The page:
by: Roger Dooley
We know that political marketing - the art of persuading voters to support your candidate - is perhaps the most challenging and least productive form of marketing. A couple of years ago in The Neuroscience of Political Marketing, I described how research shows that political ads seem to go through an “emotional filter” that, in essence, causes voters to discount messages that are inconsistent with their current beliefs.
Thus, an accusation that one’s favored candidate took money from special interest groups is likely to be dismissed as a partisan smear rather than evaluated rationally. If that wasn’t enough to frustrate political marketers, there’s now sketchy evidence that our political views may be determined by more fundamental brain wiring attributes.
People who startle easily in response to threatening images or loud sounds seem to have a biological predisposition to adopt conservative political positions on many hot-button issues, according to unusual new research published yesterday.
The finding suggests that people who are particularly sensitive to signals of visual or auditory threats also tend to adopt a more defensive stance on political issues, such as immigration, gun control, defense spending and patriotism. People who are less sensitive to potential threats, by contrast, seem predisposed to hold more liberal positions on those issues. [From The Washington Post- Startle Response Linked to Politics by Shankar Vedantam.]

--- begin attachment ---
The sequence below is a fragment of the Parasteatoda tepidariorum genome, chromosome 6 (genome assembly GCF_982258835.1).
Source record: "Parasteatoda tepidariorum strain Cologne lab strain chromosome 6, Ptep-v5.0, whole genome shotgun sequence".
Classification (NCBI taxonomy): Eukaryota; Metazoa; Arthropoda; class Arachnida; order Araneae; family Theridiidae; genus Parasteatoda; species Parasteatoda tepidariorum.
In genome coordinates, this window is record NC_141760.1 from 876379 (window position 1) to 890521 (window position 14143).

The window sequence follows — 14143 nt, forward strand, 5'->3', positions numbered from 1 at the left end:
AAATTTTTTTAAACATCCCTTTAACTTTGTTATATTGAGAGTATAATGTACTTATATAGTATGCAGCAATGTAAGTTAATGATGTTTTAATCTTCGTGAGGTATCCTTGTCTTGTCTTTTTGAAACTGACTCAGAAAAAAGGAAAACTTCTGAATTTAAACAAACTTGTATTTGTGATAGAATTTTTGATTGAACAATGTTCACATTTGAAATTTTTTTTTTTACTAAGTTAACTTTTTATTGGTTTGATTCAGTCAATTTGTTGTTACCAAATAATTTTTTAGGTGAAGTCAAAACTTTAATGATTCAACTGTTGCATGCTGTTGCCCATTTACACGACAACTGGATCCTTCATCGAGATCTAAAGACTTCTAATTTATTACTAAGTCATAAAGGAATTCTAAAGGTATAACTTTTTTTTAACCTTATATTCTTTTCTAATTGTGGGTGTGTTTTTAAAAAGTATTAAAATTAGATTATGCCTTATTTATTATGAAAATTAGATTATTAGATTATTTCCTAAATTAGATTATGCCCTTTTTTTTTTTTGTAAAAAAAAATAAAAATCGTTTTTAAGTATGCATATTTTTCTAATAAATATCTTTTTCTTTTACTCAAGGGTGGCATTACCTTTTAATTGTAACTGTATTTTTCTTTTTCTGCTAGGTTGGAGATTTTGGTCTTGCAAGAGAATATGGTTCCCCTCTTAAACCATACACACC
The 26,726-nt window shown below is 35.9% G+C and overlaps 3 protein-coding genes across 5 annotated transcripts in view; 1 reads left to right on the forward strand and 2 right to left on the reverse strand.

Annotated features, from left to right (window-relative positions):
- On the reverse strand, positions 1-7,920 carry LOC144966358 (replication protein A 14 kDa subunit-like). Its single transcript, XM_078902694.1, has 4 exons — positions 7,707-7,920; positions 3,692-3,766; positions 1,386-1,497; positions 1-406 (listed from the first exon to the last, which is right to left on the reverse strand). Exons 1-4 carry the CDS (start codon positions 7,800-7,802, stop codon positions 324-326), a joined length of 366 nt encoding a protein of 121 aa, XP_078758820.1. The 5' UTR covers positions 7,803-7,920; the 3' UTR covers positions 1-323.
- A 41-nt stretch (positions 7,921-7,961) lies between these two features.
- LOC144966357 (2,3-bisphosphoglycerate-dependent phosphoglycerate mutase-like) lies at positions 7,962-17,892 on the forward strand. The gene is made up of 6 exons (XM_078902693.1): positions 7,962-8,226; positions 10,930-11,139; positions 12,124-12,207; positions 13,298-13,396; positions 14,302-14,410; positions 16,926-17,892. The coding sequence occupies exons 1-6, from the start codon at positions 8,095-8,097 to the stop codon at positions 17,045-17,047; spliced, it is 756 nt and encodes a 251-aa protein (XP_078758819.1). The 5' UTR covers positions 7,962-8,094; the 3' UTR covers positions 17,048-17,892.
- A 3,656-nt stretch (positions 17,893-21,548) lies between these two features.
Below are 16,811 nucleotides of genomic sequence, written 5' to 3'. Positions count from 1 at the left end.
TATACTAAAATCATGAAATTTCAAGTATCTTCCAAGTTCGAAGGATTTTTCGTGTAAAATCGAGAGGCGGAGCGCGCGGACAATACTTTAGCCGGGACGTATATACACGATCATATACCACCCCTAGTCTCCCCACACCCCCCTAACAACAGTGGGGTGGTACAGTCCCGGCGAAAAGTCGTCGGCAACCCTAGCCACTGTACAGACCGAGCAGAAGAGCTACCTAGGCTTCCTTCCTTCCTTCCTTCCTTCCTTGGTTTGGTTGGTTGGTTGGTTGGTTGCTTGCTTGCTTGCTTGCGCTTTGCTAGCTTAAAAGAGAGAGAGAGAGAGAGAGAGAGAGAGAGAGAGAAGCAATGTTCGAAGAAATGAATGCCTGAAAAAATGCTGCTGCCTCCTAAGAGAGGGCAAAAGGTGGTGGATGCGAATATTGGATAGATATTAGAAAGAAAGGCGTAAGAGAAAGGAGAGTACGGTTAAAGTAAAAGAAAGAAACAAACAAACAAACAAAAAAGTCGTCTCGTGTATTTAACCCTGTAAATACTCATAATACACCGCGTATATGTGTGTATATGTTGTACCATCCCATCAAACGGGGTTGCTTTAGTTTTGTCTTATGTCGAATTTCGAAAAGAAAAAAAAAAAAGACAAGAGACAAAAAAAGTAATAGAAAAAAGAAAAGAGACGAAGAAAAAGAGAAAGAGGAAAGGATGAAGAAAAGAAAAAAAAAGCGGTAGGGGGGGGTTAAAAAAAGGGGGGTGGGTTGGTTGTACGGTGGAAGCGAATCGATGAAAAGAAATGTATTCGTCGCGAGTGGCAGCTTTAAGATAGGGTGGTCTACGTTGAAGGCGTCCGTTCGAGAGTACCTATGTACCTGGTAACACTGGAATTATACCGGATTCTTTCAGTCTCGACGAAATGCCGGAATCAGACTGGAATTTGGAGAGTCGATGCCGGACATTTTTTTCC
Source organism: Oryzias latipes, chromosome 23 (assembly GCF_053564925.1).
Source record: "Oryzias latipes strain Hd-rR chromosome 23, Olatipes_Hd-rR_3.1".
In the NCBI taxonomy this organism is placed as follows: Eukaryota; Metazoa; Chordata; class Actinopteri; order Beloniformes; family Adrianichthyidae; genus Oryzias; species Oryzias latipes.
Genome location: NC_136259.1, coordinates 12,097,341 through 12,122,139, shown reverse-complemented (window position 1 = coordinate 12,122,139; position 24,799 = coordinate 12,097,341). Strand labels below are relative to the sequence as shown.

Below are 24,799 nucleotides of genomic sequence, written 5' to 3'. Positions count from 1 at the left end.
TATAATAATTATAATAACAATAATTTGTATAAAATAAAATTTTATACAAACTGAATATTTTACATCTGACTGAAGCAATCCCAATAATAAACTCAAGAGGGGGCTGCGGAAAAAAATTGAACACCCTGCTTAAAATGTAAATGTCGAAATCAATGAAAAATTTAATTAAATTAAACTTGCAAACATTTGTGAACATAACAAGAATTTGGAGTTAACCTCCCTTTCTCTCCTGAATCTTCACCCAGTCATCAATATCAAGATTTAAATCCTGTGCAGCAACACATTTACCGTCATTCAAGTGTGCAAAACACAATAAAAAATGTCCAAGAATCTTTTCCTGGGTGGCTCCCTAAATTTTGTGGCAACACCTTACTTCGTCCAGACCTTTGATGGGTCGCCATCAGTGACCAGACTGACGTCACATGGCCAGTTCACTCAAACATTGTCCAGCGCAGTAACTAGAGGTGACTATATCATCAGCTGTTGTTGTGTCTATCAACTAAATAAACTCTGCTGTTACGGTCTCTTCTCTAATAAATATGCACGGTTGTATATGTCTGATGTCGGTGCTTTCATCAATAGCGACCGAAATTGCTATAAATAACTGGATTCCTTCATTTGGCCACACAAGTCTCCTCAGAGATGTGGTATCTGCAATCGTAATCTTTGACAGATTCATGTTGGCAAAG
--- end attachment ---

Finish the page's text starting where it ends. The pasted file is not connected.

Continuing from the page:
The research was conducted at the University of Nebraska by political scientist John Hibbing and others. They first surveyed a group of voters to determine their political views. Then, months later, they monitored their skin conductance (skin moisture is known to be a stress indicator) while showing them both neutral photos and startling photos (e.g., a spider on the face of a terrified person and an individual with a bloody face.) They also startled subjects by playing a loud sound while measuring their blink intensity. In both cases, subjects with a stronger startle response tended to hold more conservative political views.
The research couldn’t determine whether these response levels were present from birth or had been shaped by the individual’s environment.
Regardless of the origin of these differences between individuals, the research suggests that the fundamental beliefs of many voters may have its basis in their brain’s wiring and that changing attititudes for these individuals will be at best extremely difficult. Once again, the focus has to return to the swing voters whose prewired preferences may not be that strong.